We recently had a Provincial election here in British Columbia. Here, insulin pumps are covered up to age 25. Prior to the election, at the all-candidates meeting on disability and accessibility, someone brought up the topic of removing the age cap on insulin pump coverage. One of the candidates responded by saying that their party is more focused on prevention of diseases like diabetes. Palm… meet face.
At this point, some of you are… um… a bit irritated, to say the least. Others are saying to themselves, “What’s wrong with wanting to prevent diabetes?”
For people in the latter category, I will be brief.
Type 1 diabetes is not preventable. It’s an autoimmune disease. The immune system mistakenly attacks insulin-producing cells in the pancreas, killing them off. No one knows what causes the attack, and there is no cure.
Without insulin, you die.
So… people with type 1 diabetes need to inject their insulin, either with pens, syringes, or via an insulin pump.
Which brings us back to insulin pumps
These life-saving devices are not cheap. The pump itself costs several thousand dollars. On top of that one-time purchase, there are things like sites, pods, and reservoirs that are required to actually get the insulin from the pump into your body. These things need to be changed at regular intervals (generally every 3 days), so there is an added monthly cost to using an insulin pump.
It’s not much different to be on MDI (multiple daily injections). There is a monthly cost to that method as well. Needle tips and syringes need to be purchased frequently.
All this doesn’t even factor in the insulin that is needed. Where I live, insulin is not very expensive, but in the US, it can cost upwards of $1200 a month just for the insulin. And that can be WITH insurance!
The monetary cost of living with diabetes is extreme. And the cost keeps rising.
But to get proper, affordable diabetes care, the cost goes much deeper than dollars and cents.
We have our work cut out for us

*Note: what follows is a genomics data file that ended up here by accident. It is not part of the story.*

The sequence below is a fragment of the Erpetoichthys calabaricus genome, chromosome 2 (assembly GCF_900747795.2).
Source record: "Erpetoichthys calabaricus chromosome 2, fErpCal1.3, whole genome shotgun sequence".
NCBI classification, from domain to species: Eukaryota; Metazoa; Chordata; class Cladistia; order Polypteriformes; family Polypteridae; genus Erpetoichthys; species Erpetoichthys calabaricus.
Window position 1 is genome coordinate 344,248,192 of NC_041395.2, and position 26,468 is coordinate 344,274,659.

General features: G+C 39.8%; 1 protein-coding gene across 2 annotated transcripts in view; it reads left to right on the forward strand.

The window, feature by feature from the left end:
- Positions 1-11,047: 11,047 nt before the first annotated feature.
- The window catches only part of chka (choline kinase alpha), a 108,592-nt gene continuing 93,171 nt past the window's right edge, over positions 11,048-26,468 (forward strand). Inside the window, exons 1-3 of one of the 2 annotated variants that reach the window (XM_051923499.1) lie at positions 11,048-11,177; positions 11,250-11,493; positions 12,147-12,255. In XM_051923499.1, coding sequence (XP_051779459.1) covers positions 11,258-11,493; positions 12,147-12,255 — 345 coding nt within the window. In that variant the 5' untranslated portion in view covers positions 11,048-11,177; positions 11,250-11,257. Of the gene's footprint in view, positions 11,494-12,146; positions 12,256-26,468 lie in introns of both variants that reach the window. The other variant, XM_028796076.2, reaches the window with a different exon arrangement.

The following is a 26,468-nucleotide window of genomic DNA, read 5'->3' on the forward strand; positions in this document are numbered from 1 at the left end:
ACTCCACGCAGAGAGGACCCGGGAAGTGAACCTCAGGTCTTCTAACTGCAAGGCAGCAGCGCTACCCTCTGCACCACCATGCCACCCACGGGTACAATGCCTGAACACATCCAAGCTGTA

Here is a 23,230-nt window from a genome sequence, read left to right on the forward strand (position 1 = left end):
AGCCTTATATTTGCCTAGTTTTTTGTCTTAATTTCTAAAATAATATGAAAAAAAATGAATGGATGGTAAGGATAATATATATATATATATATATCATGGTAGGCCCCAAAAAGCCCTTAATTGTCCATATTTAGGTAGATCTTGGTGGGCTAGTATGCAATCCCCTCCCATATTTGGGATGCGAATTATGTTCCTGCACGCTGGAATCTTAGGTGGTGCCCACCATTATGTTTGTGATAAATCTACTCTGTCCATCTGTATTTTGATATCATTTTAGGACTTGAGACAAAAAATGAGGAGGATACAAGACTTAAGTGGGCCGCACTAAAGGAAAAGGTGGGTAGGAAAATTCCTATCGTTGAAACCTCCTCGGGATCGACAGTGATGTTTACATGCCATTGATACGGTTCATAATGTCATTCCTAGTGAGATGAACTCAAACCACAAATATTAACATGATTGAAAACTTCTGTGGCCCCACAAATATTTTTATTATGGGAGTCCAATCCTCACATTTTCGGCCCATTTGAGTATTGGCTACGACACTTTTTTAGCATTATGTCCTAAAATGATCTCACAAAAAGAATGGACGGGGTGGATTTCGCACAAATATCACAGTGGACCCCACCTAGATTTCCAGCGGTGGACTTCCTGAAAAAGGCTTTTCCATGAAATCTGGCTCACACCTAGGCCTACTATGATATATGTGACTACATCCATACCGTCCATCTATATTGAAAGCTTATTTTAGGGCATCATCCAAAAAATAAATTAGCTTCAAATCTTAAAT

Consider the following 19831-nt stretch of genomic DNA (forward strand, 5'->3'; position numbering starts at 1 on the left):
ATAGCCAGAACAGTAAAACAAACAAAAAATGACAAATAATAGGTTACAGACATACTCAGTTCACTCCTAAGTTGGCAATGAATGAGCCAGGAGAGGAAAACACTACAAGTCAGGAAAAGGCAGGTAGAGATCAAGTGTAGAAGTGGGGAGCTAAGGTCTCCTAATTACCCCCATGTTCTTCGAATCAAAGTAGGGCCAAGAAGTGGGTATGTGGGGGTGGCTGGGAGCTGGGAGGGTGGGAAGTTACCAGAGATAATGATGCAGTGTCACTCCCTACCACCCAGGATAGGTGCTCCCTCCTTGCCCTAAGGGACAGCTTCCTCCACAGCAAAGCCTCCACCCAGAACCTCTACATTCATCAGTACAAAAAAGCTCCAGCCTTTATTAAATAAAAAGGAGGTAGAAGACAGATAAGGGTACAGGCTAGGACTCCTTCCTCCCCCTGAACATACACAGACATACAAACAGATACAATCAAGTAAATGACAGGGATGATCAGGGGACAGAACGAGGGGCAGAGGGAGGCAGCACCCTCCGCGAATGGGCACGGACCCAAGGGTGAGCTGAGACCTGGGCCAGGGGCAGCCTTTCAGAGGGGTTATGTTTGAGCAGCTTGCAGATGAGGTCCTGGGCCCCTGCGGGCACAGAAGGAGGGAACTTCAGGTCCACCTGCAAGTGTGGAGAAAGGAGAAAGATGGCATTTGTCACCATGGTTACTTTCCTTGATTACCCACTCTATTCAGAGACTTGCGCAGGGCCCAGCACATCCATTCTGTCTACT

Get rid of the misconceptions
Before we can get help of any kind, we need to smash the misconceptions that the public has about diabetes.
Five years ago, before my son was diagnosed with T1D, I was one of the people who thought diabetes was a disease for overweight, lazy people. Most people who haven’t dealt with the disease before have a similar notion.
Whether it’s the cashier at the local food court, the news anchor on a national TV station, or the politician making the decisions, in order for people to care about diabetes treatment and finding a cure, they have to empathize.
The hypothetical diabetic person in most people’s minds is not one that they empathize with. So, especially when people express their misconceptions about diabetes, we need to take the opportunity to correct and educate on what diabetes is really like.
Reinvent the public perception of diabetes
We have to get rid of the misconceptions, but we also have to replace those misconceptions with facts.
One of the most common reasons people don’t care about diabetes is because “diabetes is no big deal.”
People see diabetes as a simple, manageable disease that is easy to get under control. They don’t know that it’s life-threatening, even with “good” control, and one slip up could mean a seizure, coma, or worse.
We need to teach people that diabetes is a very serious disease that cannot be ignored.
We need to teach them that diabetes doesn’t discriminate. People are diagnosed as infants, seniors, and anything in between. Diabetes doesn’t care what race you are, how much money you make, your religious views, or your fitness level.
Time to explain what we need
Once the misconceptions are dissolved, and the severity of the disease is known, it’s much easier to explain what we need and why we need it.
Many politicians and other government officials, the ones making the decisions, are the ones who don’t know the first thing about diabetes. They don’t know the difference between type 1 and type 2, let alone what an insulin pump or CGM does.
When your government is making a decision about healthcare that could affect people with T1D, please don’t “wait and see” what will happen. Don’t have blind faith that they will make the right decision.
Always contact your representatives to explain what you need and why you need it. Educate, so that they can make an informed decision.
We’re starting at the bottom
The cost T1D inflicts on your bank account can be paralyzing.
Having to fight upstream for everything you need to survive, costs so much more in time and energy.
It takes patience and grace to teach others. It takes hearing the same things over and over, wearing you down.
Telling that stranger that “Yes, my son can eat that” or “No, I didn’t feed her too much candy”, it gets exhausting.
But people do listen. They do learn. Even if you never realize it, parents get their children checked for T1D because of diabetes awareness posts. Children get diagnosed before they’re in DKA because someone was educating.
And as much as those parents will pay in time, energy, sleep loss, worry, and yes, even money, they will be forever grateful that diabetes didn’t cost them their child’s life.
Even if it’s one person at a time, please keep educating